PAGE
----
Screenwriter Bill Wittliff explained that the most difficult aspect of writing the Lonesome Dove screenplay was condensing the storyline, “There is a rule of thumb, and it’s not totally accurate, but when you look at a script, there are around 115 to 120 pages . . . . One page of film script, generally speaking, equals one minute of film. You have 120 pages and that is essentially a two hour movie.”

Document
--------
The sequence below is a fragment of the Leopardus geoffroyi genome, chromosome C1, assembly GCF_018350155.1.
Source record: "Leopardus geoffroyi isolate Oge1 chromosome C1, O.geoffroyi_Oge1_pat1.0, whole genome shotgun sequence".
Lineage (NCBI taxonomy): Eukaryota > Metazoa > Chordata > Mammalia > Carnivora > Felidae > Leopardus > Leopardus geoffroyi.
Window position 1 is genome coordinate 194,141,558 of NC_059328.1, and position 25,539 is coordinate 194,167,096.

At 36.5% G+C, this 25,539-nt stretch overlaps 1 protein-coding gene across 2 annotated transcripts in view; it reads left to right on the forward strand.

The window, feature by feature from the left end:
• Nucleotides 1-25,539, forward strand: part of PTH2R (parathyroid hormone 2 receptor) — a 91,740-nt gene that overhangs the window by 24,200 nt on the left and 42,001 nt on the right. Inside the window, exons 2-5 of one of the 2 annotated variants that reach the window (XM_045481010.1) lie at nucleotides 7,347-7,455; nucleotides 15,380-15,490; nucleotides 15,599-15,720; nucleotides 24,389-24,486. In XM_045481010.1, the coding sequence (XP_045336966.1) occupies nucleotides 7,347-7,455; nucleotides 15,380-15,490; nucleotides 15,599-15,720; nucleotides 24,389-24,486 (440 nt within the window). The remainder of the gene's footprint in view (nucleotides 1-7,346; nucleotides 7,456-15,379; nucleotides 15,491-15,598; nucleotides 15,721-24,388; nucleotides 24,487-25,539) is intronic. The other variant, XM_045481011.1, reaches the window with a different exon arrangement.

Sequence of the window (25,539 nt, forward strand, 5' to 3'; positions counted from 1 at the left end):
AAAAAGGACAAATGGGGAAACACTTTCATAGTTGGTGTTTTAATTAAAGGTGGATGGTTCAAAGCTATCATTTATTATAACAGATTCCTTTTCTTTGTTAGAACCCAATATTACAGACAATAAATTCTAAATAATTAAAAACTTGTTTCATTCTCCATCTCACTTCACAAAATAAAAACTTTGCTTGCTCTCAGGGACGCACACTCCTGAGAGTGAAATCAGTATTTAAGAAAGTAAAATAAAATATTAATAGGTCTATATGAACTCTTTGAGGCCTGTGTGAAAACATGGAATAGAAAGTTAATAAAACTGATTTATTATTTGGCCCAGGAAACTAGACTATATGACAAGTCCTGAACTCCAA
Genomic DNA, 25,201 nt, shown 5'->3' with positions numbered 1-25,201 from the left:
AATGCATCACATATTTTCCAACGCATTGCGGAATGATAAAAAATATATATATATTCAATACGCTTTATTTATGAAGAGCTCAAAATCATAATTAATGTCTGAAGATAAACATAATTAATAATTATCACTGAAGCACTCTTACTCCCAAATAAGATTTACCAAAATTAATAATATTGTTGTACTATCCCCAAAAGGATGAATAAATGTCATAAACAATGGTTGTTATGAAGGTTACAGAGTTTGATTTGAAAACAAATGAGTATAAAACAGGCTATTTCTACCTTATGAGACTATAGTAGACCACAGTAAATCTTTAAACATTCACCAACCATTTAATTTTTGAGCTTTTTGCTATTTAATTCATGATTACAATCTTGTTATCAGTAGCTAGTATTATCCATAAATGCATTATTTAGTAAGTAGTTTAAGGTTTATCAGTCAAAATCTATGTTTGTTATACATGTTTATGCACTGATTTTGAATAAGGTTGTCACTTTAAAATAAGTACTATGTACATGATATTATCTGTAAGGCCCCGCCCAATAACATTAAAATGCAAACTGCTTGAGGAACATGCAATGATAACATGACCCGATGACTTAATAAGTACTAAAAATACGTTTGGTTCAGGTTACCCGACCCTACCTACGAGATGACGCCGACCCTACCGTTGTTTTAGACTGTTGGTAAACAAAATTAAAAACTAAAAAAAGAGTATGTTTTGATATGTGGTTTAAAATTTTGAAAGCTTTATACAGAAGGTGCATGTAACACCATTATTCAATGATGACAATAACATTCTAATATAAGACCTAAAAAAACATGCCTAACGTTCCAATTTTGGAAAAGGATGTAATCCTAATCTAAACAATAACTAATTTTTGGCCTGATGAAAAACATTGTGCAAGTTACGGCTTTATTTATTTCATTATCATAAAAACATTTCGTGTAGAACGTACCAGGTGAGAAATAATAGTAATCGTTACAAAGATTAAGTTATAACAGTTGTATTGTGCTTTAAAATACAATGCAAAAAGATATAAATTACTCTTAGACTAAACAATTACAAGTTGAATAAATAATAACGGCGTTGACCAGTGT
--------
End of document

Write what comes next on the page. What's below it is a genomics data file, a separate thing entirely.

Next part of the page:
These three final pages of the first draft of Wittliff’s screenplay contain not only the dialogue for characters Call and the Young Man, but also direction regarding character movements, the manner in which words will be spoken and Call’s thoughts. Note the difference between the screenplay and the novel draft. Wittliff has replaced McMurtry’s final scene with an earlier scene from the novel in which Call has a conversation with a young Denver newspaper reporter. Call’s phrase “hell of a vision” is attributed to Charles Goodnight, the legendary Ranger and rancher who may have been McMurtry’s inspiration for Call’s character.